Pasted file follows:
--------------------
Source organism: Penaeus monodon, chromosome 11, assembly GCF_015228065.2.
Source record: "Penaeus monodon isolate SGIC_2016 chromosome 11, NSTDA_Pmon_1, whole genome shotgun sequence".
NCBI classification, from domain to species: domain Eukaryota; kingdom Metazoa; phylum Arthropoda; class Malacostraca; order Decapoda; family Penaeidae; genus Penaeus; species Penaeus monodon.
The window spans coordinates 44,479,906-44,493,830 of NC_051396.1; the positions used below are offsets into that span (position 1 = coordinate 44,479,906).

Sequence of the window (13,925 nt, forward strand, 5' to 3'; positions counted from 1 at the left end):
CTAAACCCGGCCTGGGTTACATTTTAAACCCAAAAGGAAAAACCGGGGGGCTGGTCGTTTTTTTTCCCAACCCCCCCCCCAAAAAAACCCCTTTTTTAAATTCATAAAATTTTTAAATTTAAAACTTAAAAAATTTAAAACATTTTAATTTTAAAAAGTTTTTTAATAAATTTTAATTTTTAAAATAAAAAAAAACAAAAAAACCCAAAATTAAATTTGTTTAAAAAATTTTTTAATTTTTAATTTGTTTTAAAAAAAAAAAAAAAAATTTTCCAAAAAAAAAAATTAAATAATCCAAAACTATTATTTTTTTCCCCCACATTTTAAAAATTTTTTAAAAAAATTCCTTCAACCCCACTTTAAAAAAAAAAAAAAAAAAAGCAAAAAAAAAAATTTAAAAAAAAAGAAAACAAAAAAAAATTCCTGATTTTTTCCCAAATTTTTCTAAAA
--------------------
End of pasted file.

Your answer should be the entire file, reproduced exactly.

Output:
Source organism: Penaeus monodon, chromosome 11, assembly GCF_015228065.2.
Source record: "Penaeus monodon isolate SGIC_2016 chromosome 11, NSTDA_Pmon_1, whole genome shotgun sequence".
NCBI classification, from domain to species: domain Eukaryota; kingdom Metazoa; phylum Arthropoda; class Malacostraca; order Decapoda; family Penaeidae; genus Penaeus; species Penaeus monodon.
The window spans coordinates 44,479,906-44,493,830 of NC_051396.1; the positions used below are offsets into that span (position 1 = coordinate 44,479,906).

Sequence of the window (13,925 nt, forward strand, 5' to 3'; positions counted from 1 at the left end):
CTAAACCCGGCCTGGGTTACATTTTAAACCCAAAAGGAAAAACCGGGGGGCTGGTCGTTTTTTTTCCCAACCCCCCCCCCAAAAAAACCCCTTTTTTAAATTCATAAAATTTTTAAATTTAAAACTTAAAAAATTTAAAACATTTTAATTTTAAAAAGTTTTTTAATAAATTTTAATTTTTAAAATAAAAAAAAACAAAAAAACCCAAAATTAAATTTGTTTAAAAAATTTTTTAATTTTTAATTTGTTTTAAAAAAAAAAAAAAAAATTTTCCAAAAAAAAAAATTAAATAATCCAAAACTATTATTTTTTTCCCCCACATTTTAAAAATTTTTTAAAAAAATTCCTTCAACCCCACTTTAAAAAAAAAAAAAAAAAAAGCAAAAAAAAAAATTTAAAAAAAAAGAAAACAAAAAAAAATTCCTGATTTTTTCCCAAATTTTTCTAAAA